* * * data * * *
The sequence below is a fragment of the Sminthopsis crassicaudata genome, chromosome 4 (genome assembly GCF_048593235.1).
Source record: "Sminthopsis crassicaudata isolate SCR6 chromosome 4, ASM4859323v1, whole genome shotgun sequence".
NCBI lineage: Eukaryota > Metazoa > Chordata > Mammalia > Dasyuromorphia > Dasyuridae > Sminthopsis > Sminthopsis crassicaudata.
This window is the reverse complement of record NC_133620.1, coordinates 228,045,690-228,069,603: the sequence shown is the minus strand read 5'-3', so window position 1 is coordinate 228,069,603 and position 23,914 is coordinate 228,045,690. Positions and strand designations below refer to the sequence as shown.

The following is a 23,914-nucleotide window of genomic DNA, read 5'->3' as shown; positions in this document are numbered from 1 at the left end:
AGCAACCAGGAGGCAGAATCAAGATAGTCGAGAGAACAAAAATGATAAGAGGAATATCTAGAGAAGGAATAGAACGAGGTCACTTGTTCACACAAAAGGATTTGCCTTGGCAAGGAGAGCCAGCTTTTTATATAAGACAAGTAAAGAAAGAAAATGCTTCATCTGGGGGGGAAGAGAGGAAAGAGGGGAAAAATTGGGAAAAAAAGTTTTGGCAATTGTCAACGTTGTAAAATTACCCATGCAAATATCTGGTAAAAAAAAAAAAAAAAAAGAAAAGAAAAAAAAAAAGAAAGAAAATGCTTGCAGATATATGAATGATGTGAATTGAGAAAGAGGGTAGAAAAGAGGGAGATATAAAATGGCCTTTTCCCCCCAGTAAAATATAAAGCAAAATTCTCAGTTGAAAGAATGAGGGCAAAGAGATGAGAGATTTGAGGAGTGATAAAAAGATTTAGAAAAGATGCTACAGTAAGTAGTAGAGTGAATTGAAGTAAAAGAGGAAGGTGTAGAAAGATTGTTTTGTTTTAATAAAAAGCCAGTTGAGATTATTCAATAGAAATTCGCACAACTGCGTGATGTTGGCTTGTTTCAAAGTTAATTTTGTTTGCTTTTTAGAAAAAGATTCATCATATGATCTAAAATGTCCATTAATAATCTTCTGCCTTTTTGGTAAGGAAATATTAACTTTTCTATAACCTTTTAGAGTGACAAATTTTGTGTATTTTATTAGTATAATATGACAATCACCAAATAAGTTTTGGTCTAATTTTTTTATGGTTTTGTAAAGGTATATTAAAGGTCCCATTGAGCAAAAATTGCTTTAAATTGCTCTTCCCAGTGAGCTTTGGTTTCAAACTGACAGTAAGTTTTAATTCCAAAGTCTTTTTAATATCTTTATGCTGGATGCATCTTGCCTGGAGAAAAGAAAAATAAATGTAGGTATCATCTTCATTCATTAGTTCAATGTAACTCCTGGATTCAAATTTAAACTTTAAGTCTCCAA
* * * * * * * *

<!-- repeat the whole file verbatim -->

The sequence below is a fragment of the Sminthopsis crassicaudata genome, chromosome 4 (genome assembly GCF_048593235.1).
Source record: "Sminthopsis crassicaudata isolate SCR6 chromosome 4, ASM4859323v1, whole genome shotgun sequence".
NCBI lineage: Eukaryota > Metazoa > Chordata > Mammalia > Dasyuromorphia > Dasyuridae > Sminthopsis > Sminthopsis crassicaudata.
This window is the reverse complement of record NC_133620.1, coordinates 228,045,690-228,069,603: the sequence shown is the minus strand read 5'-3', so window position 1 is coordinate 228,069,603 and position 23,914 is coordinate 228,045,690. Positions and strand designations below refer to the sequence as shown.

The following is a 23,914-nucleotide window of genomic DNA, read 5'->3' as shown; positions in this document are numbered from 1 at the left end:
AGCAACCAGGAGGCAGAATCAAGATAGTCGAGAGAACAAAAATGATAAGAGGAATATCTAGAGAAGGAATAGAACGAGGTCACTTGTTCACACAAAAGGATTTGCCTTGGCAAGGAGAGCCAGCTTTTTATATAAGACAAGTAAAGAAAGAAAATGCTTCATCTGGGGGGGAAGAGAGGAAAGAGGGGAAAAATTGGGAAAAAAAGTTTTGGCAATTGTCAACGTTGTAAAATTACCCATGCAAATATCTGGTAAAAAAAAAAAAAAAAAAGAAAAGAAAAAAAAAAAGAAAGAAAATGCTTGCAGATATATGAATGATGTGAATTGAGAAAGAGGGTAGAAAAGAGGGAGATATAAAATGGCCTTTTCCCCCCAGTAAAATATAAAGCAAAATTCTCAGTTGAAAGAATGAGGGCAAAGAGATGAGAGATTTGAGGAGTGATAAAAAGATTTAGAAAAGATGCTACAGTAAGTAGTAGAGTGAATTGAAGTAAAAGAGGAAGGTGTAGAAAGATTGTTTTGTTTTAATAAAAAGCCAGTTGAGATTATTCAATAGAAATTCGCACAACTGCGTGATGTTGGCTTGTTTCAAAGTTAATTTTGTTTGCTTTTTAGAAAAAGATTCATCATATGATCTAAAATGTCCATTAATAATCTTCTGCCTTTTTGGTAAGGAAATATTAACTTTTCTATAACCTTTTAGAGTGACAAATTTTGTGTATTTTATTAGTATAATATGACAATCACCAAATAAGTTTTGGTCTAATTTTTTTATGGTTTTGTAAAGGTATATTAAAGGTCCCATTGAGCAAAAATTGCTTTAAATTGCTCTTCCCAGTGAGCTTTGGTTTCAAACTGACAGTAAGTTTTAATTCCAAAGTCTTTTTAATATCTTTATGCTGGATGCATCTTGCCTGGAGAAAAGAAAAATAAATGTAGGTATCATCTTCATTCATTAGTTCAATGTAACTCCTGGATTCAAATTTAAACTTTAAGTCTCCAA